NBHE: Tell us about your family. (Who are you/ how long have you been homeschooling/etc)
PT/JT: We are a Christian homeschooling family of 12, and live in Boyertown, PA. Our family consists of dad, mom, 6 boys and 4 girls, including a set of twins. Our oldest child is thirteen and our youngest is nine months. We’ve been homeschooling ever since our first child was born: reading, instructing, loving and nurturing. Our children have never attended public school; however we did Cyber Schooling for about three years. It was wonderful, but because of the growing family and needing more flexibility, we reverted back to traditional homeschooling.
NBHE: How long have you been writing?
PT: I would say my writing career started in elementary school, after winning my first poetry contest. I grew up as an only child in Greenville, NC, surrounded by a healthy array of cousins. I loved books even before I learned to read them. As a family member read to me, I would hold the words in my mind, and afterward “read” the book back to them. As I became older, I continued writing poetry, but ventured into short stories and plays. I used my writing as personal gifts or comfort for others or myself.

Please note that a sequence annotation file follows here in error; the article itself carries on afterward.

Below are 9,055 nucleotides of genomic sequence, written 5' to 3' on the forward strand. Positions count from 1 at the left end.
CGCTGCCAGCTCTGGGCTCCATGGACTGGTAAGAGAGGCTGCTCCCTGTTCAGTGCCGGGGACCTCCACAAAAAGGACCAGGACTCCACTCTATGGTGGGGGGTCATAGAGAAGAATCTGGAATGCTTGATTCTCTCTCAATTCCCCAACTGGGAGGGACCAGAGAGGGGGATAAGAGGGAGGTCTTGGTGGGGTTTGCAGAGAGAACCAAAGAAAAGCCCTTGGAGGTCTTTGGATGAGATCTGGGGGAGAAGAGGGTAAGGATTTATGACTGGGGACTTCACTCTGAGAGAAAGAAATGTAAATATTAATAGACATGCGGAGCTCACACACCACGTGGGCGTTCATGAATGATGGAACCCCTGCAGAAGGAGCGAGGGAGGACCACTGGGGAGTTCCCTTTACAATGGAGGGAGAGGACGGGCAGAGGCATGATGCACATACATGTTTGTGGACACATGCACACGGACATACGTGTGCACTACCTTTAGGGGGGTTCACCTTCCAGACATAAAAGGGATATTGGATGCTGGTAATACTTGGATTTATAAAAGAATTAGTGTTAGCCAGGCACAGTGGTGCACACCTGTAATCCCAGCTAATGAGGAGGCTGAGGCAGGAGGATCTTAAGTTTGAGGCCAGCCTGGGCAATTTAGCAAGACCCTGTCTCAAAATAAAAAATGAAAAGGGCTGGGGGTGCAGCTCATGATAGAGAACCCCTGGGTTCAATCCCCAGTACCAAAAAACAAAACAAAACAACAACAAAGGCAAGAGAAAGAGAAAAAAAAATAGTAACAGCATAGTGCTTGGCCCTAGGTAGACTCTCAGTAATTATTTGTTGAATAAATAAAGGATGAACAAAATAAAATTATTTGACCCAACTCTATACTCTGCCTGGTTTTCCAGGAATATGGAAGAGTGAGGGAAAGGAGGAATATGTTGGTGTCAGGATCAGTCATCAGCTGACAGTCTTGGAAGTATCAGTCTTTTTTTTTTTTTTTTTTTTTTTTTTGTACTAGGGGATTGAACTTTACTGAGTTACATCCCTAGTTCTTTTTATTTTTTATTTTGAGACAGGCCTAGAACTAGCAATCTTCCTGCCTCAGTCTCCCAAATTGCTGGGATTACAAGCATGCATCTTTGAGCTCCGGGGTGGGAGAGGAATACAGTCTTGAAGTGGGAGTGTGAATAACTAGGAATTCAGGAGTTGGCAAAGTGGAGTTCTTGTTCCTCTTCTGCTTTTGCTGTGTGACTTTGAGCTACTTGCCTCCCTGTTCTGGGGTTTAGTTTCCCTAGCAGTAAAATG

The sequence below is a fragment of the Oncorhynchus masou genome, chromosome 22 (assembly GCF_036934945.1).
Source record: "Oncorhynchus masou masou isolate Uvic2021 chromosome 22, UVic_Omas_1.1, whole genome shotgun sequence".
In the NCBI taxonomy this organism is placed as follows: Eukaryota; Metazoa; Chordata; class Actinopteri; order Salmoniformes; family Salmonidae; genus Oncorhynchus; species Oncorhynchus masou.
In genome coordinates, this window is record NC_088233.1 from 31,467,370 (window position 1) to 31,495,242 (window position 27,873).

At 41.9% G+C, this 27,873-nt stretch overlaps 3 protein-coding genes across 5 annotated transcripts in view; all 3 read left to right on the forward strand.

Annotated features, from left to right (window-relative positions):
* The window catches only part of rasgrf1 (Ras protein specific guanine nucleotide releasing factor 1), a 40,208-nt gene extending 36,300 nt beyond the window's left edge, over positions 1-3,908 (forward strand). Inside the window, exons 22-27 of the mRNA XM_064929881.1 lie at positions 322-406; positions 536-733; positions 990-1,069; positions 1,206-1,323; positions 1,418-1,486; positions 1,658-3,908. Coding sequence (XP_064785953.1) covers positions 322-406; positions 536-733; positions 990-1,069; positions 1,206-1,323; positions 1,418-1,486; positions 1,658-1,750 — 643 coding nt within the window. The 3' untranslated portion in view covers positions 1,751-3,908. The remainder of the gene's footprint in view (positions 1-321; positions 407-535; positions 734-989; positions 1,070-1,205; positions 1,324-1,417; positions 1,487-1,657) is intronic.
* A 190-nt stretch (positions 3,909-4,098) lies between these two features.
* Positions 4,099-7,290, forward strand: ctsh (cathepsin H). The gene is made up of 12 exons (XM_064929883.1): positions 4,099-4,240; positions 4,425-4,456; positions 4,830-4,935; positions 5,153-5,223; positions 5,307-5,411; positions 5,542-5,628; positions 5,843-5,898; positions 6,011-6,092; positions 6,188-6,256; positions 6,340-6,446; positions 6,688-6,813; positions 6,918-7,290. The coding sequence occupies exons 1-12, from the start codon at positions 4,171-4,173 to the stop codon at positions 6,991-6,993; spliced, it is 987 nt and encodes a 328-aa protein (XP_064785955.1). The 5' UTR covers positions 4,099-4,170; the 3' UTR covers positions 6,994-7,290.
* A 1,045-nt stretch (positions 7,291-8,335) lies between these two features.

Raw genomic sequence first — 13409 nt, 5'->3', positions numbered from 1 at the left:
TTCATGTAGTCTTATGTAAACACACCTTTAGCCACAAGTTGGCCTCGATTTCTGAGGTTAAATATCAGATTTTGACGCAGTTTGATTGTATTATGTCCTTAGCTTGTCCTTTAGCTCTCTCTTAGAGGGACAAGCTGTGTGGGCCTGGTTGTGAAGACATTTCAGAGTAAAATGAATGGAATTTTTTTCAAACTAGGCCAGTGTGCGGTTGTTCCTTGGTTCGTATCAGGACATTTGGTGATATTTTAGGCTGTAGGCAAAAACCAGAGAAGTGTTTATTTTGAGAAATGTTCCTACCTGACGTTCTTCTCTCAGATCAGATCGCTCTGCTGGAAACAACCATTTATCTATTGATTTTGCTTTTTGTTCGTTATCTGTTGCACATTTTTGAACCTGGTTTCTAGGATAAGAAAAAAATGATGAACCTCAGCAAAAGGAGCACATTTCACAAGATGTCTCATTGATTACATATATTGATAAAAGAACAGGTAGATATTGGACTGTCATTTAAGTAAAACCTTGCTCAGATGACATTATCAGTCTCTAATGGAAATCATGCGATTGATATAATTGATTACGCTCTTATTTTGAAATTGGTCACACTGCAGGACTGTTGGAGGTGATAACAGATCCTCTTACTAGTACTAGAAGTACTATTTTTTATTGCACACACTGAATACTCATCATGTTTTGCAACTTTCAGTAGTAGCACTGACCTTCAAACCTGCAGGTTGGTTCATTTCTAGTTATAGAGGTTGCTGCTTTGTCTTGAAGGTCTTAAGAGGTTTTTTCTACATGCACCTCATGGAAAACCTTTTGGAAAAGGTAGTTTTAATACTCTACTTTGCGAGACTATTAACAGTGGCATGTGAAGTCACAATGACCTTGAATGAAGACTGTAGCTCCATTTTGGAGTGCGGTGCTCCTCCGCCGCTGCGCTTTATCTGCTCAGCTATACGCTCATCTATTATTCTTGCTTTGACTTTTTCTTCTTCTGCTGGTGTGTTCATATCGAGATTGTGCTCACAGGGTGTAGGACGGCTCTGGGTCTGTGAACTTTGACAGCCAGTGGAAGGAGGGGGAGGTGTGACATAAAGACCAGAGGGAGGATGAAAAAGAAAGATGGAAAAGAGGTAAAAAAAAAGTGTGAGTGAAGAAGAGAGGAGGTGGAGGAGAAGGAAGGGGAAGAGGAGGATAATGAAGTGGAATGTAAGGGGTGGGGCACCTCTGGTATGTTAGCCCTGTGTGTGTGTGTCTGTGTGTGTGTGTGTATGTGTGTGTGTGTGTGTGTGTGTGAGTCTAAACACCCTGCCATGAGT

JT: I am a native of Philadelphia, PA, and unlike Pam, I grew up the youngest of seven. I did writing assignments in school, but didn’t consider becoming a writer. After seeing my wife’s love for writing, I encouraged her to do more with it. Once she became more serious about her writing, and learned more about the world of writing for children, I developed an interest as well.
NBHE: As homeschooling parents, how did you manage your time to write?
PT/JT: When we decided to write the novel Color Struck, we used the project as our “quiet time”. After dinner, we allowed the children to have free time. They entertained themselves for a few hours by reading, playing, listening to music, etc. while we wrote. Since the story is told as a frame story (a story within a story), switching from the contemporary to the past, one of us would work on the contemporary part, while the other worked on the past. We’d bring our ideas together and edit each other’s work. While we didn’t have a lot of time during the day to write, we covered at least two chapters at a time with this process. We continued off and on with this pattern until the novel was complete.